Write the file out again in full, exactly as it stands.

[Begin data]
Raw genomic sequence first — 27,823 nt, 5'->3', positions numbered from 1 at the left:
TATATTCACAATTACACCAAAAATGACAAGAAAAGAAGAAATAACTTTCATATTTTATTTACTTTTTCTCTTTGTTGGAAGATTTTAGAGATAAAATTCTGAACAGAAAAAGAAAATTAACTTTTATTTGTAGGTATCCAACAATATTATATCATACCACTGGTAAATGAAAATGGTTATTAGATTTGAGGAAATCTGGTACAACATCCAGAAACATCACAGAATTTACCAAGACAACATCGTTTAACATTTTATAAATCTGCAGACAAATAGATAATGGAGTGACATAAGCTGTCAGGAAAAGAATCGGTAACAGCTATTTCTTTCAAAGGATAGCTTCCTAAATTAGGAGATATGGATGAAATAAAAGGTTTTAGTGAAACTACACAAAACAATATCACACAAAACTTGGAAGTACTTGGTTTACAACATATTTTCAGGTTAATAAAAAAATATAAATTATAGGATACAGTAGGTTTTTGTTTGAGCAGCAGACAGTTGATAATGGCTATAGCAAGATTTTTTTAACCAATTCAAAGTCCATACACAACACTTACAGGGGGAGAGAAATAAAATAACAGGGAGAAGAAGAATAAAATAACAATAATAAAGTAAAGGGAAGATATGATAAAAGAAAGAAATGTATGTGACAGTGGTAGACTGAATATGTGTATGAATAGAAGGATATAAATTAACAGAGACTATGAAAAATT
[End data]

Raw genomic sequence first — 27,823 nt, 5'->3', positions numbered from 1 at the left:
TATATTCACAATTACACCAAAAATGACAAGAAAAGAAGAAATAACTTTCATATTTTATTTACTTTTTCTCTTTGTTGGAAGATTTTAGAGATAAAATTCTGAACAGAAAAAGAAAATTAACTTTTATTTGTAGGTATCCAACAATATTATATCATACCACTGGTAAATGAAAATGGTTATTAGATTTGAGGAAATCTGGTACAACATCCAGAAACATCACAGAATTTACCAAGACAACATCGTTTAACATTTTATAAATCTGCAGACAAATAGATAATGGAGTGACATAAGCTGTCAGGAAAAGAATCGGTAACAGCTATTTCTTTCAAAGGATAGCTTCCTAAATTAGGAGATATGGATGAAATAAAAGGTTTTAGTGAAACTACACAAAACAATATCACACAAAACTTGGAAGTACTTGGTTTACAACATATTTTCAGGTTAATAAAAAAATATAAATTATAGGATACAGTAGGTTTTTGTTTGAGCAGCAGACAGTTGATAATGGCTATAGCAAGATTTTTTTAACCAATTCAAAGTCCATACACAACACTTACAGGGGGAGAGAAATAAAATAACAGGGAGAAGAAGAATAAAATAACAATAATAAAGTAAAGGGAAGATATGATAAAAGAAAGAAATGTATGTGACAGTGGTAGACTGAATATGTGTATGAATAGAAGGATATAAATTAACAGAGACTATGAAAAATT